Whole-Earth Decompression Dynamics

The weight of 300 Earth-masses of primordial gases gravitationally compressed the non-gases: the original rock-plus-alloy kernel that became Earth to some 64% of its present radius, sufficient compression for solid continental-rock crust to cover the entire planet, as Hilgenberg envisioned.

As the Sun ignited, its violent T-Tauri solar-wind stripped Earth of its Jupiter-like gas envelope, marking the beginning of the Hadean eon (Figure 5). When internal pressures built up later, sufficient to crack the rigid crust, the Earth began to decompress by expansion (Figure 7). Gravitational energy of compression that had been stored during Earth's gas-giant stage powers Earth dynamics.

Figure 7. Decompression of Earth (WEDD) from Hadean to present. From left to right, same scale: 1) Ottland, 64% of present Earth diameter, fully covered with continental-rock crust; 2), 3), and 4) Formation of primary and secondary decompression cracks that progressively fractured Ottland to open ocean basins. Timescale not precisely established; 5) Holocene Earth.

Whole-Earth decompression produced primary cracks in rigid crust. Identified as the oceanic ridge system, they persist. Here ends the similarity with Earth expansion theory. Whole-Earth decompression dynamics identifies secondary decompression cracks. Along continent margins they are identifiable as submarine trenches.

Primary decompression cracks, with their underlying heat sources, extrude basalt-rock, whereas secondary decompression cracks lack heat sources. They became ultimate repositories for extruded basalt-rock. Basalt-rock, extruded from oceanic ridges, traverses the ocean floor by gravitational creep. Ultimately, in a process of "subduction" that lacks any mantle convection, seafloor basalt, with its carbonate sediment, fills in secondary decompression cracks (Figure 8). Seismically imaged "down-plunging slabs", I submit, are in-filled secondary decompression cracks.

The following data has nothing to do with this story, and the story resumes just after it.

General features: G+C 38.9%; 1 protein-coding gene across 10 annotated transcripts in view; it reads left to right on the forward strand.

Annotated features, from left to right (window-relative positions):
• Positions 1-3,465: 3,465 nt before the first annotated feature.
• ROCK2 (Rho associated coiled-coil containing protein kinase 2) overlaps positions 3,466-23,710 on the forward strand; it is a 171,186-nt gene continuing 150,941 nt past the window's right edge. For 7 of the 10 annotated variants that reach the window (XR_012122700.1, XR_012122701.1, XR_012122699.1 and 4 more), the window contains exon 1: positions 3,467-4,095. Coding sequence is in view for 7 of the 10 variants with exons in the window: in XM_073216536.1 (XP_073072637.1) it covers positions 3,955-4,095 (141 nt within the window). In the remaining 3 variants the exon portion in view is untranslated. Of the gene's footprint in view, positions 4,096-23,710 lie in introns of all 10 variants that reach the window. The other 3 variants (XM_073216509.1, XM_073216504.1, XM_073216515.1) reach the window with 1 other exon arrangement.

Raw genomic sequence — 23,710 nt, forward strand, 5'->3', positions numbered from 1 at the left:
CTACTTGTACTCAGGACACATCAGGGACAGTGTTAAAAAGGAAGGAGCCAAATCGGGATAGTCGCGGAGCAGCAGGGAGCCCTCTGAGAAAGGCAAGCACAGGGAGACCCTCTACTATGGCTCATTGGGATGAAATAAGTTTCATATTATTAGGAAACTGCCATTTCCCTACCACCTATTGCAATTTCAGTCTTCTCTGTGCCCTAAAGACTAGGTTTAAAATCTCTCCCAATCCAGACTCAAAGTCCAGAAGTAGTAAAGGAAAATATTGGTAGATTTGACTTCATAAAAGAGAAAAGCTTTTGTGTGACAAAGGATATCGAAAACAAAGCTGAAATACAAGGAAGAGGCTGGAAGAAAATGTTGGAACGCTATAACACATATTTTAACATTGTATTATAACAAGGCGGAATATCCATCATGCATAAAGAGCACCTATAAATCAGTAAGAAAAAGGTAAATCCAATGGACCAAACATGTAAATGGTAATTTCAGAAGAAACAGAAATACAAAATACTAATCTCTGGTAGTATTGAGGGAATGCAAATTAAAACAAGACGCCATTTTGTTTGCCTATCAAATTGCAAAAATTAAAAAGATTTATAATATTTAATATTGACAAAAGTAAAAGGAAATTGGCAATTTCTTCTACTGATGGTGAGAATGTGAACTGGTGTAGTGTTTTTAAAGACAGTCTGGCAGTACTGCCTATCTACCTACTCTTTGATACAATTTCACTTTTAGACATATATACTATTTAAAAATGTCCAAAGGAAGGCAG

Figure 8. Ocean floor topography formed by whole-Earth decompression dynamics. As the Earth decompresses by WEDD, primary cracks with underlying heat sources and secondary cracks that lack heat sources are generated to accommodate decompression. Basalt-rock, extruded at mid-ocean ridges, creeps across the ocean basins (black arrows) to fill in secondary decompression cracks often located at continental margins. As the Earth decompresses by WEDD (vertical green arrows), crustal extension (lateral red arrows) forms secondary decompression cracks into which seafloor falls; the dynamic processes require no invocation of mantle convection, but their outcomes resemble "subducted tectonic plates".

Whole-Earth decompression dynamics extends plate tectonic concepts as it is responsible for Earth's well-documented features. Fold-mountain formation does not exclusively require plate collisions. Partially in-filled secondary decompression cracks uniquely explain oceanic troughs, inexplicable by plate tectonics. And, compression heating at the base of the rigid crust is a direct consequence of mantle decompression[24]. Plate tectonic meanings and terminology are to a great extent preserved in my new paradigm. For example, transform plate boundaries are identical; divergent plate boundaries are similar, but with a different driving mechanism; convergent plate boundaries likewise are similar, but down-plunging plates neither create oceanic trenches, which are secondary decompression cracks, nor are they recycled through the mantle by conveyer-like mantle convection; and Wadati-Benioff zones are quite similar, with the possible exception of why mantle melting occurs that is responsible for sometimes associated volcanic eruptions. Many of the observations taken to support plate tectonics support whole-Earth decompression dynamics as well.

At onset of the Hadean eon, one ancient supercontinent existed: the 100% closed contiguous shell of continental-rock I name Ottland, in honor of Ott Christoph Hilgenberg, who first conceived its existence. The successive fragmentation of Ottland to form new Earth surface area to accommodate decompression-increased planetary volume, even with competitive interactions between fragments such as the India-Asia collision, bears little resemblance to the popular, but hypothetical, breakup of Wegener's Pangaea, wherein the continents are assumed free to wander, breaking up and re-aggregating.